Connacht became the first Irish side to advance to the semi-finals of the Celtic Cup after they narrowly beat Llanelli Scarlets 12-14 at Stradey Park on Friday night.Llanelli outscored the visitors by two tries to one, but yet again the boot of full back Mark McHugh proved to be the difference between the sides. The Drogheda man claimed a try and three penalties to earn him the Man-of-the-Match award.
Connacht started brightly, putting the Llanelli set piece under pressure form the kick off. However, it was the home side that were first to score when Salesi Finau ran onto a great chip from scrum half Dale Burn. Outhalf Gareth Bowen failed to convert and his inaccurate kicking was to prove crucial late on. Connacht hit back soon after when a loose pass from Burn to Bowen saw Mark McHugh tumble over to level the score. He too was wide of the mark with the extras.
With half time approaching Connacht came close on two occasions, through Ray Hogan and Darren Yapp, only to be denied on the line. After the break it was Llanelli who looked the stronger side. However, Bowen's poor kicking left the Scarlets with nothing to show, after he missed three penalty chances - one of which came from a foul by Conor McPhllips that saw the St. Mary's spend ten in the bin. Then, deep into injury time, Connacht won a penalty. McHugh then did what he does best; he stepped up, slotted it over and clinched the tie.
Full Details at: www.connachtrugby.ie
Meanwhile in Glasgow, the home side pulled off the shock of the round, by beating Munster 18-14 to book their semi-final place. Simon Kerr opened the scoring for Munster after a counter attack and a series of mauls gave the prop a tough drive over the line, and Jeremy Staunton converted to extend the lead.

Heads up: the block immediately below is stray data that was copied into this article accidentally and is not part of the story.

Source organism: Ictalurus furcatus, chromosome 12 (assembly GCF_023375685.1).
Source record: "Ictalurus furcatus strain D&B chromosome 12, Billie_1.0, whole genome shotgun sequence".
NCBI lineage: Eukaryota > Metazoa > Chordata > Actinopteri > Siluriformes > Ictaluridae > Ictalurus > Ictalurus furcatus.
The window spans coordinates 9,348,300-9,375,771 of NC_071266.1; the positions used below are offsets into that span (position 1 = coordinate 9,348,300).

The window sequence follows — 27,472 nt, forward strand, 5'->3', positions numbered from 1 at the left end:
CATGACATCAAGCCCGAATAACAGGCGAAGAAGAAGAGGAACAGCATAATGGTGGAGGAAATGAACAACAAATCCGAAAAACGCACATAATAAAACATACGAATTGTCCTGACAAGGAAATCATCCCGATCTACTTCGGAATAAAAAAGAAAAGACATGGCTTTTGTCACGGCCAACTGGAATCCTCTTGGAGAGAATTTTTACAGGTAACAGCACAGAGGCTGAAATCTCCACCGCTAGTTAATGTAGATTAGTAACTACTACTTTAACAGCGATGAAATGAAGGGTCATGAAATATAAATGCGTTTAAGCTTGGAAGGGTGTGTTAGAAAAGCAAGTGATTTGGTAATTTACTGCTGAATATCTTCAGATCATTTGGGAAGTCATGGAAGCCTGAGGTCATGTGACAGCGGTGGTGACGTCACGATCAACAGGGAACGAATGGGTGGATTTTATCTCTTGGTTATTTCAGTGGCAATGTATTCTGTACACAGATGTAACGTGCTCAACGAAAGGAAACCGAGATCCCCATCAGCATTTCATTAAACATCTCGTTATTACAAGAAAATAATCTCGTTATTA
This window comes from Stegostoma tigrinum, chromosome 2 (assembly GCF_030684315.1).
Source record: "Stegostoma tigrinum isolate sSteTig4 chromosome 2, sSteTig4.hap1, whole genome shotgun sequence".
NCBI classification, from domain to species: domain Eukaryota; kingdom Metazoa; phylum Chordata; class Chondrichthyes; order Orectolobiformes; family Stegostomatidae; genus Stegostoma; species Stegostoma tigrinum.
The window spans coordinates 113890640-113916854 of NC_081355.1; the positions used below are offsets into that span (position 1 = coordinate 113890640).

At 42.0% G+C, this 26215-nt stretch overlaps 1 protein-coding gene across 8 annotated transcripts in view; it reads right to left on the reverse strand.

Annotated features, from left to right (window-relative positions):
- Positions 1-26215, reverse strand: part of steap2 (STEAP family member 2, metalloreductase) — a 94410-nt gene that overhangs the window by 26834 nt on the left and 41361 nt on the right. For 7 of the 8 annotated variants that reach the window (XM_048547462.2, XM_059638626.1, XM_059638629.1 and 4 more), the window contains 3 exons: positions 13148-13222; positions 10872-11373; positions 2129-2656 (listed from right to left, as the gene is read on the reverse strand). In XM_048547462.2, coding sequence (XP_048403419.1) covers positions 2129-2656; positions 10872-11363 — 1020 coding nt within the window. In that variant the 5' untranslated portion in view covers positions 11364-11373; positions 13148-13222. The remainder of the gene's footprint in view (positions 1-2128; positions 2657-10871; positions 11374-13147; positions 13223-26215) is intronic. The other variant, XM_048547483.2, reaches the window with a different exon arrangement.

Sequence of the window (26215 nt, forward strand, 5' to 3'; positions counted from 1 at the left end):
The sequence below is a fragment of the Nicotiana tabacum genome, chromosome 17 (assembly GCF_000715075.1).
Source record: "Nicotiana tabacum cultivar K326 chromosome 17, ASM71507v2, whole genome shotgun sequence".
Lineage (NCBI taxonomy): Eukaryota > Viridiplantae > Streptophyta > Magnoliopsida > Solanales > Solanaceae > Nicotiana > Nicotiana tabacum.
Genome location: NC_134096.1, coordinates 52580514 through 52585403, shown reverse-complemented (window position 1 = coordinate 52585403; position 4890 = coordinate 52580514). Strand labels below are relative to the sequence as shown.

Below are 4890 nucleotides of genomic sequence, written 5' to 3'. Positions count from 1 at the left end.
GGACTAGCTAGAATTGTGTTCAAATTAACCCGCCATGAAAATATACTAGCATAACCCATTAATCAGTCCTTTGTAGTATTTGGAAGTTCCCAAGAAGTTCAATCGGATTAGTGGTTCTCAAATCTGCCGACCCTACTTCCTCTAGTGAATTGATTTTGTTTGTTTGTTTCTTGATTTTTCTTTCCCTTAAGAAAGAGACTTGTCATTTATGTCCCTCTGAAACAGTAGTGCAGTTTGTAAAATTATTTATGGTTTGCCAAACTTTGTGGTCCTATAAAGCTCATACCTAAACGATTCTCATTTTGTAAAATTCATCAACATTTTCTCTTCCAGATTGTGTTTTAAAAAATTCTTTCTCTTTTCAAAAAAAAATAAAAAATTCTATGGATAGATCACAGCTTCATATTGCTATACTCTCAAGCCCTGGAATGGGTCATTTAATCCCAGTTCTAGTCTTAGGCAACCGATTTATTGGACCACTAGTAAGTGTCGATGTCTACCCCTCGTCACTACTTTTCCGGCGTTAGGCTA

Glasgow then lose Gareth Maclure to the bin for dissent, but Munster failed to capitalise, and on his return he almost made amends only to be denied a try by spilling forward on the line. Munster's night got worse Staunton missed to easy penalties to extend their lead, and it was Glasgow who were next to score.
Scotland hopeful Rory Kerr made up for missing out on the World Cup squad by scoring his side's first try, and Dan Parks levelled the scores with the conversion.Glasgow started the second on the same foot and Cammy Mather and Dave Millard both came
Take the lead they did, when Kerr passed inside to Paul Dearlove, who then skipped over for the try. Parks failed with the conversion but made amends with a penalty soon after. Munster staged a late comeback with a try from Mike Mullins and conversion from Staunton, but it was too little too late, and Glasgow join Ulster and Connacht in the last four.
Full Details at: www.munsterrugby.ie
Finally, a superior try count earned Ulster their semi-final spot after a close contest left them and Leinster tied on 23 points each at Ravenhill. An injury time penalty from outhalf Matt Leek levelled the sides at 23 all and brought the match into extra time, but five minutes a side was not enough for either side to score any additional points, so it was decided on tries scored.
Leinster dominated the first half, notching up two tries for their effort from centre Gary Brown and another moments later from Brian O'Riordan, both of which Matt Leek converted. Leek then added a penalty to give Leinster a 17-0 lead. Ulster were then awarded a penalty try after Leo Cullen was sin-binned for killing the ball in a ruck. Larkin added the extras, before Leek hitback with another penalty.
After the break, Larkin closed the gap with a penalty, and so began Ulsters comeback. Ward came close, before Ben Gissing became the second Lion to see a card, and the home side capitalised on the man over. Matt Mustchin won the subsequent line out, Ulster mauled closer to line and Neil Best touched down. Larkin missed the conversion, which would have levelled the score.
Four minutes later they made amends, taking the lead when Tyrone Howe ran onto a great chip from Kieran Campbell. Again Larkin failed with the conversion, and then Leinster forced the extra time when Leek slotted over another penalty. There was some confusion over the extra period's format, but with no score to speak of, it was all in vain.